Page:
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John Henrik Clarke

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NEWS
July 18, 1998 | From Times Wires Services
John Henrik Clarke never got around to writing his life story, which encompassed some of the more turbulent periods in American history. But time will not forget the former history professor who died at the age of 83 Thursday at St. Luke's Roosevelt Hospital in New York City after a heart attack. A pioneer in urging African and African American studies at Hunter College, where he taught from 1968 to 1985, he developed most of the department's curriculum.
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NEWS
July 18, 1998 | From Times Wires Services
John Henrik Clarke never got around to writing his life story, which encompassed some of the more turbulent periods in American history. But time will not forget the former history professor who died at the age of 83 Thursday at St. Luke's Roosevelt Hospital in New York City after a heart attack. A pioneer in urging African and African American studies at Hunter College, where he taught from 1968 to 1985, he developed most of the department's curriculum.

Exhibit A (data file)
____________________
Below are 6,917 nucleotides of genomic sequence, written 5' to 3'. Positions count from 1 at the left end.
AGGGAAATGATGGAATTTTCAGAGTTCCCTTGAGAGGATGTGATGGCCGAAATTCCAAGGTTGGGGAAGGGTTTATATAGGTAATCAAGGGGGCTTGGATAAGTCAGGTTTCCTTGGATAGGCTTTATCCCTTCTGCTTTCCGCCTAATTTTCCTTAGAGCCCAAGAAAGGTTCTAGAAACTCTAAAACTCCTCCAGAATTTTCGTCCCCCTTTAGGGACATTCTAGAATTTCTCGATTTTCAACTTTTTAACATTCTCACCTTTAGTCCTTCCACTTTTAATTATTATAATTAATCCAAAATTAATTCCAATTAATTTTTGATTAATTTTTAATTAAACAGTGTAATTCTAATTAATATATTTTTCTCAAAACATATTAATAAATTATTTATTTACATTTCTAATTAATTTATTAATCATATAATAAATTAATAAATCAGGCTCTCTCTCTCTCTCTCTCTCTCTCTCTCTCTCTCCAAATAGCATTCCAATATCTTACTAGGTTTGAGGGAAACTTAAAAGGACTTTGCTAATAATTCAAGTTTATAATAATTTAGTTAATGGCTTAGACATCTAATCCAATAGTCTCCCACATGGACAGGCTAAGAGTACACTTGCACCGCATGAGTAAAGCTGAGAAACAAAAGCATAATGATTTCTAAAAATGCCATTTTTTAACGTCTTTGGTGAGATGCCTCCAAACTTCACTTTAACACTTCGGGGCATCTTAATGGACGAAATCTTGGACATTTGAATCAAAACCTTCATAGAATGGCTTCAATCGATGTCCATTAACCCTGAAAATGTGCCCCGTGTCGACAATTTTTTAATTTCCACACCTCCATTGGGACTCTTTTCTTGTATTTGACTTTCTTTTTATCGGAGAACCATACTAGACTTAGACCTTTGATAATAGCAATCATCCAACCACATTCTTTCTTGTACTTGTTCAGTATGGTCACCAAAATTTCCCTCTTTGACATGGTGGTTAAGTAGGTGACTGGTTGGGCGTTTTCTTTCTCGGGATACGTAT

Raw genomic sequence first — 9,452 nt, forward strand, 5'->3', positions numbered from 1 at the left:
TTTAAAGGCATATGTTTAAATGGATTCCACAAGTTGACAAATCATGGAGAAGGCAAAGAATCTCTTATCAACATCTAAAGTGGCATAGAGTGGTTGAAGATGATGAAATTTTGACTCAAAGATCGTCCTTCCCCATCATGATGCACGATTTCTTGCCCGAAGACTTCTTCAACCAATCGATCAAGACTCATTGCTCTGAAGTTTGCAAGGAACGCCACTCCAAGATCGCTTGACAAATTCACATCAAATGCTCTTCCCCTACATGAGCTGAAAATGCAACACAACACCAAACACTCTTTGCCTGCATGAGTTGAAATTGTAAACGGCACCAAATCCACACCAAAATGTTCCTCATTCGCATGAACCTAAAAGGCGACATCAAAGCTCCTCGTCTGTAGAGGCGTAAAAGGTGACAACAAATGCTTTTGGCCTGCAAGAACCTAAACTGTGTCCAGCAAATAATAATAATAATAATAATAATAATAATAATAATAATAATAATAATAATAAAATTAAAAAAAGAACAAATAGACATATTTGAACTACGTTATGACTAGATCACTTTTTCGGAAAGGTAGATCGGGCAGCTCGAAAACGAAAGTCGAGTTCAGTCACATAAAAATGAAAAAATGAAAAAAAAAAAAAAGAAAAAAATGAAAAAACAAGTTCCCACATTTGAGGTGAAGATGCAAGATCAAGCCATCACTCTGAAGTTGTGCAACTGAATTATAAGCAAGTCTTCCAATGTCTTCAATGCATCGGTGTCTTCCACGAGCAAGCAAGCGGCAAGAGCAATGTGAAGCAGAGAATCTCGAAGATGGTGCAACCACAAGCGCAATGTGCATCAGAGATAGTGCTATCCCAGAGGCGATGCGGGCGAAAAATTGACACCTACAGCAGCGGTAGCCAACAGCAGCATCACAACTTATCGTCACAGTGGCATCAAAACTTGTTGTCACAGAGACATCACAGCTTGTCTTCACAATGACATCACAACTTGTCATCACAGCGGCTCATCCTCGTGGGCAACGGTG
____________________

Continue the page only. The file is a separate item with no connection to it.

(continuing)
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NEWS
March 17, 1991
The March 3 article "Elder Statesmen" by Yemi Toure is reporting par excellence. Reading about the lives and works of five black race-conscious and scholarship-oriented authors--John Henrik Clarke, John G. Jackson, Chancellor Williams, Yusef ben-Jochannan and John Hope Franklin--brought satisfaction to my heart. It is unfortunate that only a small segment of the black population and an even smaller number of white people are aware of contributions these elder statesmen have made toward reclaiming authentic black history.